NOW critics are enjoying HBO's Perry Mason reboot and Amazon's hijacking thriller 7500 with Joseph Gordon-Levitt... and rediscovering Dolly Parton in 9 To 5
HBO’s latest prestige series does its best to reformulate Erle Stanley Gardner’s brilliant defence attorney for a modern audience, which means completely reinventing the character so beloved to generations of TV viewers. There’s barely a trace of Raymond Burr’s steely crusader in Matthew Rhys’s self-destructive young Perry, introduced here as a war veteran, deadbeat dad and two-bit private investigator doing his best to drown his self-loathing (and his PTSD) in booze, Prohibition or no. But when a sensational infant murder shakes 30s Los Angeles, Perry is pulled into the case – and towards his destiny as an officer of the court.
Written by Rolin Jones and Ron Fitzgerald, the reboot gives the property the full Boardwalk Empire treatment, juicing a period story by amping up the sex, violence and language they also let the characters breathe, giving our hero and his colleagues – including Juliet Rylance’s unflappable Della Street and Chris Chalk’s righteous Paul Drake – very good reasons to push back against an apathetic justice system. Throw in Tatiana Maslany as a radio preacher with a very specific sense of mission, and GLOW’s Gayle Rankin as a shattered mother on trial for murder, and you’ve got yourself a reboot with real potential. Read full review here. Sundays at 9 pm on HBO Canada and streaming on Crave. NNNN (Norman Wilner)
If you’ve been wondering what sort of art will come out of the pandemic, this British collection of short dramas offers a taste: there’s some flailing and some very conventional storytelling choices, but when an idea lands it lands really well.
Produced by ITV Studios – and available in Canada on Britbox – Isolation Stories offers a quartet of little dramas about people sheltering in place all over the UK: a pregnant woman (Sheridan Smith) tries to keep calm and carry on a son (Tom Glenister) tends to his seriously ill father (Robert Glenister) an actor (Darren Boyd) struggles through a video call with his very patient therapist (Angela Griffin) and a newly single father of two (Eddie Marsan) struggles with his situation while his ex-wife’s father (David Threlfall) insists on popping by the backyard to amuse the kids (Bodhi Marsan, Blu Marsan).
There’s a fascinating meta aspect to Isolation Stories, since these episodes were shot in the actors’ own homes (by themselves or their family members) and two of them feature actual parents and children playing fictionalized versions of their own relationships. But more to the point, they work as dramatic narratives – even if a couple of the endings feel a little pat. All four episodes available to stream June 23, on Britbox. NNN (NW)
Jane Fonda, Lily Tomlin and Dolly Parton: name a better trifecta. The dynamic trio defined this 1980 film, which feels just as relevant today as it did then as it follows three women who kidnap their “sexist, egotistical, lying, hypocritical bigoted” boss (a well-moustachioed Dabney Coleman) and take over the company the very best they can. Hijinks – obviously – ensue. The film launched Parton’s screen career. Not only does she add wild energy to the story, which is already delightfully ridiculous, but she also wrote and recorded the film’s beloved theme, which became one of her biggest hits of the decade. It also had a long life, with a mid-80s TV series based on the film that ran for five seasons, a musical adaptation with all new songs written by Parton, and a very recently scrapped sequel that was set to reunite her, Fonda and Tomlin. But it really doesn’t get better and more absurd than the original, shoulder pads and all. 109 minutes. Now streaming on Crave. NNNN (Sadaf Ahsan)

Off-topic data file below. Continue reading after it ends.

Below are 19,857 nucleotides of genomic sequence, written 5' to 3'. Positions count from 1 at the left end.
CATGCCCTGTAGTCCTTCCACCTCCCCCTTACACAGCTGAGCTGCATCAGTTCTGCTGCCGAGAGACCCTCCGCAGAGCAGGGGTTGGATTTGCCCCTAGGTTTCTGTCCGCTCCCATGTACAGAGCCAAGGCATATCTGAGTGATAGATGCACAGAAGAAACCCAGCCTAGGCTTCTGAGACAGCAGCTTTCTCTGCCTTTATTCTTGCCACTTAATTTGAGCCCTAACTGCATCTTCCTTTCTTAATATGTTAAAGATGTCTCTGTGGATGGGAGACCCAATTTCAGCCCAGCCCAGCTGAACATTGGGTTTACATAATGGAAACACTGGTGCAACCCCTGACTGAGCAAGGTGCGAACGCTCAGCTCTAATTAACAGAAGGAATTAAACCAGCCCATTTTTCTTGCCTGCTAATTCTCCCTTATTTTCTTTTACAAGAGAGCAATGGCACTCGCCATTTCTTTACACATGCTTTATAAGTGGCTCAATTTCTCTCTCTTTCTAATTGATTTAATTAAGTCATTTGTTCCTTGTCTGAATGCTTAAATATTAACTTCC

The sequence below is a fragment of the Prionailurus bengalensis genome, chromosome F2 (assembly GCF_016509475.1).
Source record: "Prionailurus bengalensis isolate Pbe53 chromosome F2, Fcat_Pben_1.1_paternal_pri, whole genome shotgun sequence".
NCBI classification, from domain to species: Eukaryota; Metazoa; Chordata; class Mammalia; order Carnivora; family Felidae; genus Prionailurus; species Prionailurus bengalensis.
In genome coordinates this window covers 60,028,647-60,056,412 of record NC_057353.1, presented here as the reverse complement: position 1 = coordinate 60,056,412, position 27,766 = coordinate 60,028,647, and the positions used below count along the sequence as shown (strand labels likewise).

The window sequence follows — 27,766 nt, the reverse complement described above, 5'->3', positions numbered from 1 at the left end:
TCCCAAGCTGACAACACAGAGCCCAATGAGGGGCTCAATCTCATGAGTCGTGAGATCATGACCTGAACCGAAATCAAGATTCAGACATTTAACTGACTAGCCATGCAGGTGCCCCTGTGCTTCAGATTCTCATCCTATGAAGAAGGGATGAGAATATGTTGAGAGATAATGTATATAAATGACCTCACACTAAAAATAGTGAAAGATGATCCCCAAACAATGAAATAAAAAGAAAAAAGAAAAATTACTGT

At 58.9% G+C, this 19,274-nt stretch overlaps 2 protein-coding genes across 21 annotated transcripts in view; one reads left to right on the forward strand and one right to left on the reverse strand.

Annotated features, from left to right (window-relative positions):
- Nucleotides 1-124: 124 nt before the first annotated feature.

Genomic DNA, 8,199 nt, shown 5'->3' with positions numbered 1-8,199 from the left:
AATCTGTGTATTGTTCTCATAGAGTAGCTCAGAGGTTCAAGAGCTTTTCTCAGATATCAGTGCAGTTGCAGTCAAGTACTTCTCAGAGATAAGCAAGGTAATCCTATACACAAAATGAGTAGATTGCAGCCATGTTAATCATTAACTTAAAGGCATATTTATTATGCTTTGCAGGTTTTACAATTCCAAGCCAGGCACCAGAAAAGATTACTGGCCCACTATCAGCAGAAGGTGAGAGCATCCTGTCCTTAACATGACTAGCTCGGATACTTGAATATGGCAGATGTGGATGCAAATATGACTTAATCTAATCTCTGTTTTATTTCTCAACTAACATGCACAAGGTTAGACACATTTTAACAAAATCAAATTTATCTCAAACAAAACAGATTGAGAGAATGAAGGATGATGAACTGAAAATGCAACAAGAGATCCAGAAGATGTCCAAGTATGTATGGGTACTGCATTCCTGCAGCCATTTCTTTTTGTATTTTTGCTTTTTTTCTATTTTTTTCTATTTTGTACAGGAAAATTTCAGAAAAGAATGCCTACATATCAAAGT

A real-time thriller presented as a bottle episode, German filmmaker Vollrath’s first feature (following his Oscar-nominated short Everything Will Be Okay) takes place entirely within the cockpit of an Airbus A31 during a terrorist hijacking, as a young co-pilot (Joseph Gordon-Levitt) finds himself trying to land the plane safely while the attackers threaten to kill the passengers if he doesn’t open the door. And to make things worse, one of the terrorists is locked inside with him.
As a storytelling challenge, it’s a nifty one, and I was pleased to see that Vollrath and cinematographer Sebastian Thaler aren’t interested in showing off there’s no virtuoso work here, just a straightforward presentation of the action that works to build tension and pull us further into the story. And they’ve got all the virtuosity they need in Gordon-Levitt, anyway: the actor holds the screen capably, mixing panic, pain and resolve as 7500 puts his untested character through a trial by fire. Read full review here. Available to stream on Amazon Prime Video. NNNN (NW)
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